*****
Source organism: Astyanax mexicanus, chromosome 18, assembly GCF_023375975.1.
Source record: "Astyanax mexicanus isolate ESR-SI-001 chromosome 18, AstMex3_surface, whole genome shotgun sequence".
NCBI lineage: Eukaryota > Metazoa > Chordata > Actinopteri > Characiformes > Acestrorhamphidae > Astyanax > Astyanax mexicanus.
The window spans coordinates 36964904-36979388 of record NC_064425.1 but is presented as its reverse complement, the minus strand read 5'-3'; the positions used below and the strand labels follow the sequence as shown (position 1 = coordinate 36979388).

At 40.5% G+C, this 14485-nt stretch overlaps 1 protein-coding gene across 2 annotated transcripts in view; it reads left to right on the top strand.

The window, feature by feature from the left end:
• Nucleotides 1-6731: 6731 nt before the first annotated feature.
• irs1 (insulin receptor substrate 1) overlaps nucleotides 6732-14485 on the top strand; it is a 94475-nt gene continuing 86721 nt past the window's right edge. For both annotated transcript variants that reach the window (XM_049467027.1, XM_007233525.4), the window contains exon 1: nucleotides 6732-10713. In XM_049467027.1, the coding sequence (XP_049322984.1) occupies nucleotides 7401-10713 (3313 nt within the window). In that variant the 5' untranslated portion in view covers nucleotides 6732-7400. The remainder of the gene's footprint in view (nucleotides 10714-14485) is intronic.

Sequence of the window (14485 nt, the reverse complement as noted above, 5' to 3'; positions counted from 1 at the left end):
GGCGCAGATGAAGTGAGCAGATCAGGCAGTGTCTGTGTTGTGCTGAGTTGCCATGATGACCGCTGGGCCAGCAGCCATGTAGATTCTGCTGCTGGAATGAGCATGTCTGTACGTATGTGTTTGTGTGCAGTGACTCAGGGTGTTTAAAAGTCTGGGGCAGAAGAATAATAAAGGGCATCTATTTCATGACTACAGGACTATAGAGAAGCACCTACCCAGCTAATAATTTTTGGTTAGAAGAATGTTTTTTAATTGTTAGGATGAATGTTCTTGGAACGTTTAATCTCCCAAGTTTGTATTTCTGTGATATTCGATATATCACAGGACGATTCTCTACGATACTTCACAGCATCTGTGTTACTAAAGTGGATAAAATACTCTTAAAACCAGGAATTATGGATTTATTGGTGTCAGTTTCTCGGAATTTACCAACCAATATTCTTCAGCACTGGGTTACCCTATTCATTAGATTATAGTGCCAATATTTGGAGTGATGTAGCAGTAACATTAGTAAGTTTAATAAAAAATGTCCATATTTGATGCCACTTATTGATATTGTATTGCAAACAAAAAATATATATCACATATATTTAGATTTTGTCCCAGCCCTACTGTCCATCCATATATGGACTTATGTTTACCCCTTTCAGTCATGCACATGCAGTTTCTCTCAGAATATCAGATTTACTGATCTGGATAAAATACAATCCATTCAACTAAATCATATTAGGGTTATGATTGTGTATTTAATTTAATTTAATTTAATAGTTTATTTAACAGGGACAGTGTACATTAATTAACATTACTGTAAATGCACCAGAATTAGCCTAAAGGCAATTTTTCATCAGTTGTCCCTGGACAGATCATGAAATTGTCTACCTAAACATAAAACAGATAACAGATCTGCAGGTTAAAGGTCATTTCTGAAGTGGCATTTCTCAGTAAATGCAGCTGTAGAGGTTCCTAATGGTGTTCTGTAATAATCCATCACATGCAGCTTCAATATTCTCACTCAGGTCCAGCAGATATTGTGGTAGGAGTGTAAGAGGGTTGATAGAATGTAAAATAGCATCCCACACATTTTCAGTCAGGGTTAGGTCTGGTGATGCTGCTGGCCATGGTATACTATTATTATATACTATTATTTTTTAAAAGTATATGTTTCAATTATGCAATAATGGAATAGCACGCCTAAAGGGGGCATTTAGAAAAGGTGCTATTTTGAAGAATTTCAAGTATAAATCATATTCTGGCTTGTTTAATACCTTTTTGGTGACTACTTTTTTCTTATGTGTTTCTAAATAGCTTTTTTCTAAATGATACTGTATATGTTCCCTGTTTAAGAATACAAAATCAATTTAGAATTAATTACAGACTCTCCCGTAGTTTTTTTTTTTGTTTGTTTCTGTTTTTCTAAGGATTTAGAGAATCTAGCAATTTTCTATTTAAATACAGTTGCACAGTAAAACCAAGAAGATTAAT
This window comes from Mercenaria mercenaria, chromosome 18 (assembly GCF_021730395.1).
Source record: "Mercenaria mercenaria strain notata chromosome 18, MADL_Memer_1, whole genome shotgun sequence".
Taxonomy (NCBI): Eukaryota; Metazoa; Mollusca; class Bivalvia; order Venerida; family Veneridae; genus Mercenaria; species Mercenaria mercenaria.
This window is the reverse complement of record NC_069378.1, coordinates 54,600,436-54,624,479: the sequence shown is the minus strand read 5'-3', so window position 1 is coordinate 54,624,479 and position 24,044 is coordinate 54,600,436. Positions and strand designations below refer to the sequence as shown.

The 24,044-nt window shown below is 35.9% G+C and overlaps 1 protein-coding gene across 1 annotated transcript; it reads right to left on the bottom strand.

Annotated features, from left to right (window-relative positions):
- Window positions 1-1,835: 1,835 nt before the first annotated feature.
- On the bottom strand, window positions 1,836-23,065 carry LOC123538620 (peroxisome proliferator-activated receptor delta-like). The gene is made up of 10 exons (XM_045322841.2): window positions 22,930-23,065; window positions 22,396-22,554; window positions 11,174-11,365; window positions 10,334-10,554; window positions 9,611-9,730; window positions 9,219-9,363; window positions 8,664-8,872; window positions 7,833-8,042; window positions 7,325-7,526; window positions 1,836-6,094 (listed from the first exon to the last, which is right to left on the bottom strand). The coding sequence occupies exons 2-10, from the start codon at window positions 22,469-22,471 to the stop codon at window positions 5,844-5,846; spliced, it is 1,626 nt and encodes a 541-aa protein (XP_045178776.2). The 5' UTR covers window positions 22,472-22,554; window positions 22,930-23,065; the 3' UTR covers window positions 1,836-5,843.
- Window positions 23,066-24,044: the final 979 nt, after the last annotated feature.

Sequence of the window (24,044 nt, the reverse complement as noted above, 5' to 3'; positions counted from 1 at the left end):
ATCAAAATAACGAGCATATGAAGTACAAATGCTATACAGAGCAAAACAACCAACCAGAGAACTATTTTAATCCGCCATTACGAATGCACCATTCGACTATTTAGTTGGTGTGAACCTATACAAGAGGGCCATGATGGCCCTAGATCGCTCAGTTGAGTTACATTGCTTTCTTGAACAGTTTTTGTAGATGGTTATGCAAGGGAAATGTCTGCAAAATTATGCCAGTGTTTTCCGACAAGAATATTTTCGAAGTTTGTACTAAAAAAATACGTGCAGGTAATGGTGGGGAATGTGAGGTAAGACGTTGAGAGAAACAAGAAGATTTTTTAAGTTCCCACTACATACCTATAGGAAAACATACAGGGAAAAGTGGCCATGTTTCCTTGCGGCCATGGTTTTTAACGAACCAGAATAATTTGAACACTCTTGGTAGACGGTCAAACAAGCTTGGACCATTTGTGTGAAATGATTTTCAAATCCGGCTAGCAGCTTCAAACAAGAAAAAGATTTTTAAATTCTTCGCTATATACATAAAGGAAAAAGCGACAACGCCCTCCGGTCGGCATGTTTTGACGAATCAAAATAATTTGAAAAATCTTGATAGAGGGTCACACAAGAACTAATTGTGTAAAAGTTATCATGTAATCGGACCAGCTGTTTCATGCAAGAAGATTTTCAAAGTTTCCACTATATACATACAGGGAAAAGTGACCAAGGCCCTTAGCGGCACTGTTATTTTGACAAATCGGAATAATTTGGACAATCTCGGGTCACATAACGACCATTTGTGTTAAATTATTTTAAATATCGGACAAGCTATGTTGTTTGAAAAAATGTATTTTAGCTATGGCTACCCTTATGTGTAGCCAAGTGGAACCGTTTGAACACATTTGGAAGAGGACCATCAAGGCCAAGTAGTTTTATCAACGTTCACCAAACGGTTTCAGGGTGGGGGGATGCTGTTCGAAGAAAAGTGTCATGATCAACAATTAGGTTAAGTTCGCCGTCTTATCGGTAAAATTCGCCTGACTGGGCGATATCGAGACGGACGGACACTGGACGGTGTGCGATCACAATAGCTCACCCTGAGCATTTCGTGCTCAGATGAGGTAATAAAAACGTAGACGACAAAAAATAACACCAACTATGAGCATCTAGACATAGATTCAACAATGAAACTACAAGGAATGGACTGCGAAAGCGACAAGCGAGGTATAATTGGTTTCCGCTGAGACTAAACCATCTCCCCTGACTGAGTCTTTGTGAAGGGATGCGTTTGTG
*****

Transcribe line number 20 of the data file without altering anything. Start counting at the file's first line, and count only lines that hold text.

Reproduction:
Sequence of the window (24,044 nt, the reverse complement as noted above, 5' to 3'; positions counted from 1 at the left end):